Wednesday, June 22, 2011

Is It The End Of NATO?

I suggested the other day that NATO was basically a zombie and that they had already lost - at least in terms of intended political consequences - the war in Libya. It hadn't occurred to me that within a few days there would be infighting, including between core European members of the alliance. Yet that's exactly what we're seeing. Amr Moussa, former head of the Arab League and a big proponent of the original operation is quoted in today's Guardian newspaper as calling for an immediate ceasefire. Moussa is angling for a kick at the Egyptian presidency this year or next and the optics just don't look very good of European fighter jets dropping bombs on an Arab country.

More seriously, Italy is now calling for an immediate ceasefire, while France is calling for an intensification. Italy - along with Germany - has the biggest European economic presence inside Libya. With it looking very unlikely that NATO will be able to oust Gaddafi, those two countries stand the most to lose if Libya retaliates by seizing the property of companies from belligerent countries. Italy has major oil investments in Libya.

If Italy's call for a ceasefire is picked up again by Germany, this could easily create an unstoppable momentum towards a solution that leaves the country looking exactly like it did before NATO came in and blew the hell out of the place - except that Gaddafi's hand has likely been strengthened by his ability to pose as an anti-imperialist. And if NATO leaves Libya with its tail between its legs, this will be the second in a row failure on the battlefield, after Afghanistan. The latter war is looking increasingly like it is starting to wind-down and that a settlement of some sort will be reached with the Taliban, allowing them into government or giving them control of part of the south of the country (according to commentary on Asia Times Online, this was the American proposal, which the Taliban rejected).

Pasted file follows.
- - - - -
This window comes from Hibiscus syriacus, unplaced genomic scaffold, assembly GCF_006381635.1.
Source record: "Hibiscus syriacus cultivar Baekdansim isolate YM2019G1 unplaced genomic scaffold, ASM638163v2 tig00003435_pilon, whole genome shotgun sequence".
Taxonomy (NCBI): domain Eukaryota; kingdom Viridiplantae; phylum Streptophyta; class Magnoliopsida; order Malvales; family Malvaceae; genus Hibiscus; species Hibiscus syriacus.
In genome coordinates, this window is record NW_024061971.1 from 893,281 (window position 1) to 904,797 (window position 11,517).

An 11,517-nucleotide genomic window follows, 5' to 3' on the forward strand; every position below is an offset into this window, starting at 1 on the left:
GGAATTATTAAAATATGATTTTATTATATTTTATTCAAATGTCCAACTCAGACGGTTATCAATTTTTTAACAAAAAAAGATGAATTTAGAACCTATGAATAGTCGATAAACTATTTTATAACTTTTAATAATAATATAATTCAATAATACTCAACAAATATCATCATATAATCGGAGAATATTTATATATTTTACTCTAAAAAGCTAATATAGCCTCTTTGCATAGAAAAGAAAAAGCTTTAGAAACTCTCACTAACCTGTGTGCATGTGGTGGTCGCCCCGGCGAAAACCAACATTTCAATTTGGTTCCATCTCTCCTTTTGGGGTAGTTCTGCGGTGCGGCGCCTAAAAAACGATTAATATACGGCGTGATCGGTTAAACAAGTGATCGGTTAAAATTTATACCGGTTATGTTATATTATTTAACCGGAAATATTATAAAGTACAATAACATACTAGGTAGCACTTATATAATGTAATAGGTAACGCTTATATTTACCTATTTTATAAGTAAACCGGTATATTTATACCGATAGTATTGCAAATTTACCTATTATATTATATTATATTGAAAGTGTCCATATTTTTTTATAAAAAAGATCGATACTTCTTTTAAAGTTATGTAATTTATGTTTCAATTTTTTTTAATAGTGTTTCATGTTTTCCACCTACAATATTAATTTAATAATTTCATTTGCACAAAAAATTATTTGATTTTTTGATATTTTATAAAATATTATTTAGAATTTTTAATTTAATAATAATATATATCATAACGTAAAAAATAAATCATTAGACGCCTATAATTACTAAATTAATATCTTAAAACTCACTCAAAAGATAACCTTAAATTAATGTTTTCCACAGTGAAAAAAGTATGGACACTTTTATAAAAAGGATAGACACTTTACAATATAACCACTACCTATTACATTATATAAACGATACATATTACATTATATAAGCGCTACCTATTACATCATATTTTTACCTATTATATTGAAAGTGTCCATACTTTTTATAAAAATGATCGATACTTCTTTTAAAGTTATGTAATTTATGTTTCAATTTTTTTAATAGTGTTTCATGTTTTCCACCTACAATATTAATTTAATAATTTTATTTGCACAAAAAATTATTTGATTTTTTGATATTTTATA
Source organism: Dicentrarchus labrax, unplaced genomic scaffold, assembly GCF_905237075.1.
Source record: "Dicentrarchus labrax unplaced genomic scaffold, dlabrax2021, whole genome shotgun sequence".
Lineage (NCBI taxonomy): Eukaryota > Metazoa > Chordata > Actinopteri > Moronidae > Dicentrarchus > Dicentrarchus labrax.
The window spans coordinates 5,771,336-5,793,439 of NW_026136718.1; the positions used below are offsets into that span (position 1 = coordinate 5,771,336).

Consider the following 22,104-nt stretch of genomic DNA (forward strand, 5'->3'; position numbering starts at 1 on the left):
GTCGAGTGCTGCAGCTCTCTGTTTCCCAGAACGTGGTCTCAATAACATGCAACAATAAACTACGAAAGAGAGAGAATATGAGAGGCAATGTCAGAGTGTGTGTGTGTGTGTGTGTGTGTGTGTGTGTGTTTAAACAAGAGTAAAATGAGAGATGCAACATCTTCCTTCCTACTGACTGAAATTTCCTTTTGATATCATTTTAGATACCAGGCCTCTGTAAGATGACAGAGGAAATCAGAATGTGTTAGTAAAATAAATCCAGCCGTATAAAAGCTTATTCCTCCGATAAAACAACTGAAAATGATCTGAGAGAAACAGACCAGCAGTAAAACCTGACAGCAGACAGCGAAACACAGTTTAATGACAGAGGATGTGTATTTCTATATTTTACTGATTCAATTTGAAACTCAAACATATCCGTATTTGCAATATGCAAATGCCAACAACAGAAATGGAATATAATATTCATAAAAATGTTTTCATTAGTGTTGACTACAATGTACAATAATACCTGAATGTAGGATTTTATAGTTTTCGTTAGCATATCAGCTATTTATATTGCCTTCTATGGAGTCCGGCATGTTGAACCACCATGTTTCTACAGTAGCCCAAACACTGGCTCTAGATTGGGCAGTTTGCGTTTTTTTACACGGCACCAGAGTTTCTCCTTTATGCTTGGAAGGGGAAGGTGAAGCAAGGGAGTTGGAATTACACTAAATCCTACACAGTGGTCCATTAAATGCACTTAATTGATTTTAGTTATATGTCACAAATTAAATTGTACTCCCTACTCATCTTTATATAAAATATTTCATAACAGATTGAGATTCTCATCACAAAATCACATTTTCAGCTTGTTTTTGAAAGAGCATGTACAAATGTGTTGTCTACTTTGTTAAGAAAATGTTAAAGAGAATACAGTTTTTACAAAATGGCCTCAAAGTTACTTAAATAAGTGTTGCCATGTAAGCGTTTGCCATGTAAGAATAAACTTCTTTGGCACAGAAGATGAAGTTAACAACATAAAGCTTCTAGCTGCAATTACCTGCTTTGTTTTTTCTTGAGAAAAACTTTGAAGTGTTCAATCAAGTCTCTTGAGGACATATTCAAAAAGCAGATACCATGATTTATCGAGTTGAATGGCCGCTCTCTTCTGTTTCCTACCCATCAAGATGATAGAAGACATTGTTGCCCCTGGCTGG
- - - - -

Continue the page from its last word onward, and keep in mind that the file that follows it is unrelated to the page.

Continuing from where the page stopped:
NATO has no pretensions of being like the UN, some kind of world parliament (where the big powers get a veto). It is solely a military alliance. But if the military alliance couldn't whup the widely despised dictator of a developing country with a population of six million; and if it can't subdue a ragtag insurgency led by a poorly armed and mostly illiterate guerilla army - then what the hell kind of military alliance is it? Not one that is of any use to America, I'm guessing. Already, departing Defence Secretary Gates has questioned the value of NATO. Look for some tedious soul-searching in the coming months. With the likely default in Greece - potentially a fatal blow to the euro - the discrediting of another venerable European institution is the last thing the ruling classes of Europe need.

Libya deaths trigger rift over NATO campaign - Africa - Al Jazeera English
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